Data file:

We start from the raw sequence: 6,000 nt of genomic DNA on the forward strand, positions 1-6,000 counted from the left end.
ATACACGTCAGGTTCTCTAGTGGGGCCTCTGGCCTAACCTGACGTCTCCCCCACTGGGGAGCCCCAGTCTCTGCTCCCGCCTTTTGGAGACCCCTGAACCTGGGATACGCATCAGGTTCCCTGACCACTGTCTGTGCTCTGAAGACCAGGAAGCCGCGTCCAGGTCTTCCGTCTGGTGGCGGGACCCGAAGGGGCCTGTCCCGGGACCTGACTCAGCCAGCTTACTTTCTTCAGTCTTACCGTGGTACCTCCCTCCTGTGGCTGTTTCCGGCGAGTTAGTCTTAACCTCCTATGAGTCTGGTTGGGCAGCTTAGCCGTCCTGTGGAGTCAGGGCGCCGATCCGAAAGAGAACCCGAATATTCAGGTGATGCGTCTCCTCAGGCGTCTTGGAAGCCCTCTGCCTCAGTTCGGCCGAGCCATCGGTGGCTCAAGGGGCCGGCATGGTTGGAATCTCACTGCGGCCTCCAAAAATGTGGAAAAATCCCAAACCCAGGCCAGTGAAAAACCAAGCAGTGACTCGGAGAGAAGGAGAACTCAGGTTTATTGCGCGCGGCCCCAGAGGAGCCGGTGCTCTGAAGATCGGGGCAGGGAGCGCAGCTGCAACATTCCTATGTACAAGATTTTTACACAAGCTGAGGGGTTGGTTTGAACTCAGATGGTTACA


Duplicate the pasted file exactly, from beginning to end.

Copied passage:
We start from the raw sequence: 6,000 nt of genomic DNA on the forward strand, positions 1-6,000 counted from the left end.
ATACACGTCAGGTTCTCTAGTGGGGCCTCTGGCCTAACCTGACGTCTCCCCCACTGGGGAGCCCCAGTCTCTGCTCCCGCCTTTTGGAGACCCCTGAACCTGGGATACGCATCAGGTTCCCTGACCACTGTCTGTGCTCTGAAGACCAGGAAGCCGCGTCCAGGTCTTCCGTCTGGTGGCGGGACCCGAAGGGGCCTGTCCCGGGACCTGACTCAGCCAGCTTACTTTCTTCAGTCTTACCGTGGTACCTCCCTCCTGTGGCTGTTTCCGGCGAGTTAGTCTTAACCTCCTATGAGTCTGGTTGGGCAGCTTAGCCGTCCTGTGGAGTCAGGGCGCCGATCCGAAAGAGAACCCGAATATTCAGGTGATGCGTCTCCTCAGGCGTCTTGGAAGCCCTCTGCCTCAGTTCGGCCGAGCCATCGGTGGCTCAAGGGGCCGGCATGGTTGGAATCTCACTGCGGCCTCCAAAAATGTGGAAAAATCCCAAACCCAGGCCAGTGAAAAACCAAGCAGTGACTCGGAGAGAAGGAGAACTCAGGTTTATTGCGCGCGGCCCCAGAGGAGCCGGTGCTCTGAAGATCGGGGCAGGGAGCGCAGCTGCAACATTCCTATGTACAAGATTTTTACACAAGCTGAGGGGTTGGTTTGAACTCAGATGGTTACA